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Klinefelter Syndrome: A Wide Range of Clinical Findings


  • Klinefelter syndrome is also known as XXY syndrome
    • Present in 1 in 500 to 1 in 1000 newborn males
  • A sex chromosome abnormality that involves the presence of two or more X chromosomes and one Y chromosome
    • Majority are 47,XXY karyotype
    • Remaining cases are 48, XXXY or mosaic 46,XY/47,XXY
  • Prenatally, usually no obvious physical features detectable on ultrasound
  • In infancy, possible minor findings:
    • Hypospadias and small or undescended testes
  • Clinical features may be subtle and often a diagnosis is not made until adolescence, adulthood, or not at all:
    • Tall stature
    • Small and atrophic testes
    • Gynecomastia (excess breast tissue)
    • Evidence of androgen deficiency such as decreased body hair
    • Increased risk for breast cancer and autoimmune disorders (e.g. lupus)
  • Intellectual development:
    • Individuals who have a 47,XXY karyotype usually have normal intelligence
    • Starting in childhood, educational support may be needed to address learning disabilities, delayed speech and language development
    • Individuals who have more than two X chromosomes are likely to have more severe symptoms
  • Treatment:
    • Testosterone replacement is available and is usually started in early puberty
      • Treatment should be under the care of an endocrinologist and ideally with the collaboration of a multidisciplinary team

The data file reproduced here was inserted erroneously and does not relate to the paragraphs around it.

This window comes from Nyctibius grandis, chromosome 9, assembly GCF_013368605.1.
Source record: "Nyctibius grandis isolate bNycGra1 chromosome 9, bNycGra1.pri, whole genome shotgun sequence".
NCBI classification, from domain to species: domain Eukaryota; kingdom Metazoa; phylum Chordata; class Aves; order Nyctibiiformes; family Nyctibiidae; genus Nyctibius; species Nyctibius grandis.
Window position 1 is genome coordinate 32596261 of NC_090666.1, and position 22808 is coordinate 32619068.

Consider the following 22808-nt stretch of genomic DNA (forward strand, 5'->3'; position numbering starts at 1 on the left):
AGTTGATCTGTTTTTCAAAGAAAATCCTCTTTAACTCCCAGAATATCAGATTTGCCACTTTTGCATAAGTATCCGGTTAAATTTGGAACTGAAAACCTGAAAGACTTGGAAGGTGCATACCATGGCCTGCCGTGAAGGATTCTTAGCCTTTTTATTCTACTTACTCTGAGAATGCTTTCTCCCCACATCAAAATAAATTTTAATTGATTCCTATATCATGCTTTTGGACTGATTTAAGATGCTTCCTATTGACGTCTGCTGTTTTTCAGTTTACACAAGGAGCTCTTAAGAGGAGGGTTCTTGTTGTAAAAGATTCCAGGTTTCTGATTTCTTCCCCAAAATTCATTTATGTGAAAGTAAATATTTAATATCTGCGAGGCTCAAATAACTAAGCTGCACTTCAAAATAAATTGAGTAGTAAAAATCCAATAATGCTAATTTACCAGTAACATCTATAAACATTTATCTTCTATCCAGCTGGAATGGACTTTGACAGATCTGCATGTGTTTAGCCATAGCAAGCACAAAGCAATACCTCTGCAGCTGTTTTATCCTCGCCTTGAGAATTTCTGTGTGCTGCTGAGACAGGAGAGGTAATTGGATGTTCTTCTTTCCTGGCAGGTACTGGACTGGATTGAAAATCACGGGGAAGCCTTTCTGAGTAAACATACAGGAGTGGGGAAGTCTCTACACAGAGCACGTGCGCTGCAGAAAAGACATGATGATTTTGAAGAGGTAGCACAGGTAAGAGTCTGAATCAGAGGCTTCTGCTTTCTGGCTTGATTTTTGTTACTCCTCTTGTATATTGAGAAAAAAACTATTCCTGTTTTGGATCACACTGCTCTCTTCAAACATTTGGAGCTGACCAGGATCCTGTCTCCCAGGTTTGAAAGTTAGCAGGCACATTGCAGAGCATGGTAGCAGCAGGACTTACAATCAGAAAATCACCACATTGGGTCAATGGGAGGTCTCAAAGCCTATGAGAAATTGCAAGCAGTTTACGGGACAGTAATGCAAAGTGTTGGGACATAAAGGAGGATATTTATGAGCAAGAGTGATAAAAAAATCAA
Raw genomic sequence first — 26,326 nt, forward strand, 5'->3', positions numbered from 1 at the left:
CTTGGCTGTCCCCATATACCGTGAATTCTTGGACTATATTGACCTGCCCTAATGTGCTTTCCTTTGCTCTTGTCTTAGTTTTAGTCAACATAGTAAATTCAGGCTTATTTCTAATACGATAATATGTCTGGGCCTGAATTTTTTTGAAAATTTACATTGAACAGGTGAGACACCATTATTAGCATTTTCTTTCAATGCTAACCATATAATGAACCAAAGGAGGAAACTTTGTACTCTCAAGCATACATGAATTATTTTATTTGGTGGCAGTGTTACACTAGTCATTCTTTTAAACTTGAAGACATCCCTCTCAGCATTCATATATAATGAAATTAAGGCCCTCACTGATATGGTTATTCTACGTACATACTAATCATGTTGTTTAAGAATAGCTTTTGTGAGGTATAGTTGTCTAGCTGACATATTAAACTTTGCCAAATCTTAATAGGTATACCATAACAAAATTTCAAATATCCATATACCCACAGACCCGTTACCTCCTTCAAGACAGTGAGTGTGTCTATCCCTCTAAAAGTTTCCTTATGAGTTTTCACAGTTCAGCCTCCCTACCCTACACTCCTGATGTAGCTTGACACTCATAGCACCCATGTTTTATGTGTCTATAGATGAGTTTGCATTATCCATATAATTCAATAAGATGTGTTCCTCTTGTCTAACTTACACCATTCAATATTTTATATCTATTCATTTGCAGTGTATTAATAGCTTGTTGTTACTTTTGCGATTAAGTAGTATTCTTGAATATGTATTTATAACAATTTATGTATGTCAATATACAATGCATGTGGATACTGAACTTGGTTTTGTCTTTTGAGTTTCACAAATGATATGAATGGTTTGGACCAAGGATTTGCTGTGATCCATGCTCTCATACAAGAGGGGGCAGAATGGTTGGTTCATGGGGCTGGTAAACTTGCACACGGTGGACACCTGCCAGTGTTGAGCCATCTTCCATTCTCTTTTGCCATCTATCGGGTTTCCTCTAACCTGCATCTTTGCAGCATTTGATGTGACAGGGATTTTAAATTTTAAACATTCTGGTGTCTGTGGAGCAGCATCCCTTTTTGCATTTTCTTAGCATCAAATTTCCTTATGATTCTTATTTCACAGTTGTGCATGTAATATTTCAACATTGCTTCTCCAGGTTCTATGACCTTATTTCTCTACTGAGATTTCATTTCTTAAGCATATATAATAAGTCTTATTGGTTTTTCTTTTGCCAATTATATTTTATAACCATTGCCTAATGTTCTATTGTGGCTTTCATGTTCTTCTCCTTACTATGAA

• Recent data suggest treatment early in childhood may have a positive impact on neurodevelopment and social behaviors
    • Removal of excess breast tissue is an option for cosmetic reasons and to reduce the risk for breast cancer
    • Fertility treatment now available using assisted reproductive technology (ART), including testicular sperm extraction with intercytoplasmic sperm injection (TESE-ICSI)
    • Academic educational support to assist with language-based learning disabilities (LLD) and motor planning issues


Klinefelter syndrome is a condition caused by an abnormal karyotype (2 or more X chromosomes and one Y chromosome) that is present at the time of conception. It usually is the result of non-disjunction during meiosis and is either of maternal (55%) or paternal (45%) origin. It is a sporadic condition, not inherited.


  • ACOG requires all women be offered prenatal screening (biochemical/cfDNA) or invasive testing (amniocentesis; CVS) to detect an increased risk or to diagnose aneuploidy, respectively
  • Currently, the only way to prenatally diagnose Klinefelter syndrome is through invasive testing (amniocentesis or CVS)
  • Klinefelter syndrome is now included on some cfDNA screening tests
    Invasive testing is necessary to confirm any positive result on screening using cfDNA
  • If there is a history of Klinefelter syndrome, refer for genetic counseling

Learn More – Primary Sources:

NIH GARD –Klinefelter syndrome

NICHD – Klinefelter syndrome

US NLM – Genetics Home Reference: Klinefelter syndrome

Management of Klinefelter syndrome During Transition

Neurodevelopmental outcome of prenatally diagnosed boys with 47,XXY (Klinefelter syndrome) and the potential influence of early hormonal therapy

Oxandrolone Treatment Results in an Increased Risk of Gonadarche in Prepubertal Boys With Klinefelter Syndrome

Locate a Genetic Counselor or Genetics Services:

Genetic Services Locator-ACMG

Genetic Services Locator-NSGC

Genetic Services Locator-CAGC